Determination of Speeds of Light in Vacuum for Different Galilean Reference Systems

Yener N.

Progress in Electromagnetics Research Symposium (PIERS 2009), Beijing, China, 23 - 27 March 2009, pp.115-119 identifier identifier

  • Publication Type: Conference Paper / Full Text
  • Volume:
  • City: Beijing
  • Country: China
  • Page Numbers: pp.115-119
  • Kocaeli University Affiliated: Yes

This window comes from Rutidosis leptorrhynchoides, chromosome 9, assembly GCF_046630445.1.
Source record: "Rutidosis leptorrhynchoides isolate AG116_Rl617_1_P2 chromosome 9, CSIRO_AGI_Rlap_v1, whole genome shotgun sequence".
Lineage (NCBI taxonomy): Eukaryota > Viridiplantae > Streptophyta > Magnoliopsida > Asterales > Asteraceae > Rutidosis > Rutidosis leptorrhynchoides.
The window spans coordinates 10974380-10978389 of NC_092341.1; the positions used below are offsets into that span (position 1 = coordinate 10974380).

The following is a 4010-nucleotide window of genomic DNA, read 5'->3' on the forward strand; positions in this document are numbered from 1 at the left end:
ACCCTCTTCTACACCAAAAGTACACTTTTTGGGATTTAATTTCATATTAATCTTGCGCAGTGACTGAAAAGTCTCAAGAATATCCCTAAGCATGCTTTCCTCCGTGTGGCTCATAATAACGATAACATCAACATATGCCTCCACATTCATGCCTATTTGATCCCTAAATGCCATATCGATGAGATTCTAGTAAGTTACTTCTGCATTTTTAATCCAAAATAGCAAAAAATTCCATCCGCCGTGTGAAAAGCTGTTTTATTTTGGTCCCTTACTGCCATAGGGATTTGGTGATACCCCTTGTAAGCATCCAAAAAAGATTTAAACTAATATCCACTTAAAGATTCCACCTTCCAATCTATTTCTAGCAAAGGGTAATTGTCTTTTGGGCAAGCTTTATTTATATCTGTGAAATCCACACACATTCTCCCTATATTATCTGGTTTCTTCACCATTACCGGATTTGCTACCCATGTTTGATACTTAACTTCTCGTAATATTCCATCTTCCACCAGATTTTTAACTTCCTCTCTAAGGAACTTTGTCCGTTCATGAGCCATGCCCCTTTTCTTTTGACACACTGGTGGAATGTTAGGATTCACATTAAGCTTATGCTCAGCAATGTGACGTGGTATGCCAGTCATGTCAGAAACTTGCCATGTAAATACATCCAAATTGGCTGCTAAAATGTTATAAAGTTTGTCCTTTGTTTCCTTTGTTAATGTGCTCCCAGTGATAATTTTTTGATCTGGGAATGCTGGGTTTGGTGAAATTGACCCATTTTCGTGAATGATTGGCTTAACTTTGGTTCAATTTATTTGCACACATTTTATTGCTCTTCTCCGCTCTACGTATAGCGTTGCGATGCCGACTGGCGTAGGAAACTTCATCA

Having established in a previous article that the postulate of the constancy of speed light of Special Relativity Theory is false in general, we investigate a procedure to determine the different speeds of light in vacuum for different Galilean reference frames attached to a particular electromagnetic system. As it was done in the previous paper, we consider a modified Lorentz transformation incorporating different speeds of light for different inertial frames, and based on it we examine two media that axe observed from the two reference systems, to be simple and lossy. In other words we consider an electromagnetic system that consists of a rest frame (to be denoted by K), constituted by a simple medium but with loss, and a frame (to be denoted by K) in uniform rectilinear motion with respect to the first, wherein another simple, lossy medium fills the half space such that the interface of the two media is an infinite plane, perpendicular to the direction of motion of K'. The electromagnetic fields are derived for the electromagnetic system in hand and using the boundary conditions on the plane interface of the two media, a relation is derived, using which together with a relationship obtained in above mentioned paper, we obtain the speeds of light in vacuum for the two inertial reference frames. The speeds found, are functions of the material properties of the two media such as conductivity, magnetic permeability, dielectric permittivity, frequency, and the relative speeds of the reference frames. This result suggests that speed of light in vacuum for a particular inertial reference frame is merely a constant and the expectation that it be independent of material proper-ties of the media, frequency, and the relative speeds of the reference frames is not necessarily true, at least where Special Relativity Theory fails to account for the loss in the system. The results of this work axe a direct consequence of the above mentioned paper in which Special Relativity Theory is negated.